To which comment you're probably shaking your head and going "Bloody typical!" But turn the clock back a few decades and you'll find it was cyclists who were the ones objecting to attempts to improve road safety, then by the introduction of cycle lanes. Here's the British cycling journalist Frank Urry, in 1938:
"I cannot subscribe to the recommendation of extending the building of cycle tracks, or the compulsory use of them by cyclists if and when laid down. The danger of right-hand crossings discounts any presupposed safety obtained by partial traffic segregation; and it has been admitted that where cycle tracks are in being, motoring speeds on the carriageway will increase, to the consequent danger of the cyclists when the cycle track ceases, as it must do on over 95 percent of our highways. Cycle tracks are a palliative at best, and in my opinion a dangerous one."
That quote is taken from an article by Jeremy Parker, 'Getting Rid of Cyclists', which offers some interesting titbits on the history of cycle lanes in the UK. Here he is quoting the town planner Colin Buchanan in 1958:
"The meagre efforts made to separate cyclists from motor traffic have failed, tracks are inadequate, the problem of treating them at junctions and intersections is completely unsolved, and the attitude of the cyclists themselves to these admittedly unsatisfactory tracks has not been as helpful as it might have been."
It is easy to flick through Crapper Cycle Lanes and see that, even today, junctions and intersections are still problematic:
Today, of course, the wheel has turned: cycling bodies support the introduction of cycle lanes while it is motorists objecting to them. Some object less intelligently than others, it has to be said. In December 2015 the UK's former Chancellor of the Exchequer Nigel Lawson tried to argue that the building of London's cycleways was "doing more damage to London than almost anything since the Blitz." And writing on the Inside the Games website this week former Observer editor Alan Hubbard rolled out this lovely little canard:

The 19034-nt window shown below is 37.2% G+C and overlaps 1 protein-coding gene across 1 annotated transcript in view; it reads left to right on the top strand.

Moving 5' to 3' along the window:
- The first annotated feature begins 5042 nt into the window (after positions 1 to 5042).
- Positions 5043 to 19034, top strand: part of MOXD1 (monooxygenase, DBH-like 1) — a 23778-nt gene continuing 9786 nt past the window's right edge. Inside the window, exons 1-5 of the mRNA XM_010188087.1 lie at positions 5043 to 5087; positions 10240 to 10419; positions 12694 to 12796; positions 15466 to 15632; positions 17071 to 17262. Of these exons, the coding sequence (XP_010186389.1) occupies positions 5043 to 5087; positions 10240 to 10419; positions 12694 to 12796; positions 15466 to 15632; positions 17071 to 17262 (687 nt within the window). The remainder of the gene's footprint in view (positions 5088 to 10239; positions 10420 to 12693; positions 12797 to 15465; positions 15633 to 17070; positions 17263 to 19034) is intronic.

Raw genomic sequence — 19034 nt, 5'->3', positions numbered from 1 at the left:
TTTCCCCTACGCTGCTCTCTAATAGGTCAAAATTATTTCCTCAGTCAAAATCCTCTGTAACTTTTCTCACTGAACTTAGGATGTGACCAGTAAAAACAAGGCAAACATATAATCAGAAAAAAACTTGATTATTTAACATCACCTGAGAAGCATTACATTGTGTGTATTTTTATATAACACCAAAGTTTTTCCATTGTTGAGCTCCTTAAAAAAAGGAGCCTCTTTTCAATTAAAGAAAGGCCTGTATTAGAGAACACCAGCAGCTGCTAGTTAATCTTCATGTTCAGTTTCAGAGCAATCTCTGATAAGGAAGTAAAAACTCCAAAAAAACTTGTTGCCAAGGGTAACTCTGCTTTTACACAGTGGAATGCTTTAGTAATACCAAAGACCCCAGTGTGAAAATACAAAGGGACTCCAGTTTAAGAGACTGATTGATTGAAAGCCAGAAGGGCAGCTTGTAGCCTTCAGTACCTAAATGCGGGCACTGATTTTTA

"Britain's pedal power led to a boom in cycle sales and, with a little help from bike fiend and ex-London Mayor Boris Johnson, there is now a plethora of cyclists on our roads studiously ignoring the copious cycle-only lanes that have been lavishly and expensively provided for them."
Maybe Hubbard should be sent a copy of Crapper Cycle Lanes, so that he can see why some get ignored. Would you choose to ride on this?
An important point to note here is that - certainly in the UK and here in Ireland - cycle lanes are not compulsory. Here's the UK's Highway Code on the subject:
Cycle Routes and Other Facilities. Use cycle routes, advanced stop lines, cycle boxes and toucan crossings unless at the time it is unsafe to do so. Use of these facilities is not compulsory and will depend on your experience and skills, but they can make your journey safer."
Still, as Crapper Cycle Lanes proves, at least we're able to laugh at the insanity of it all.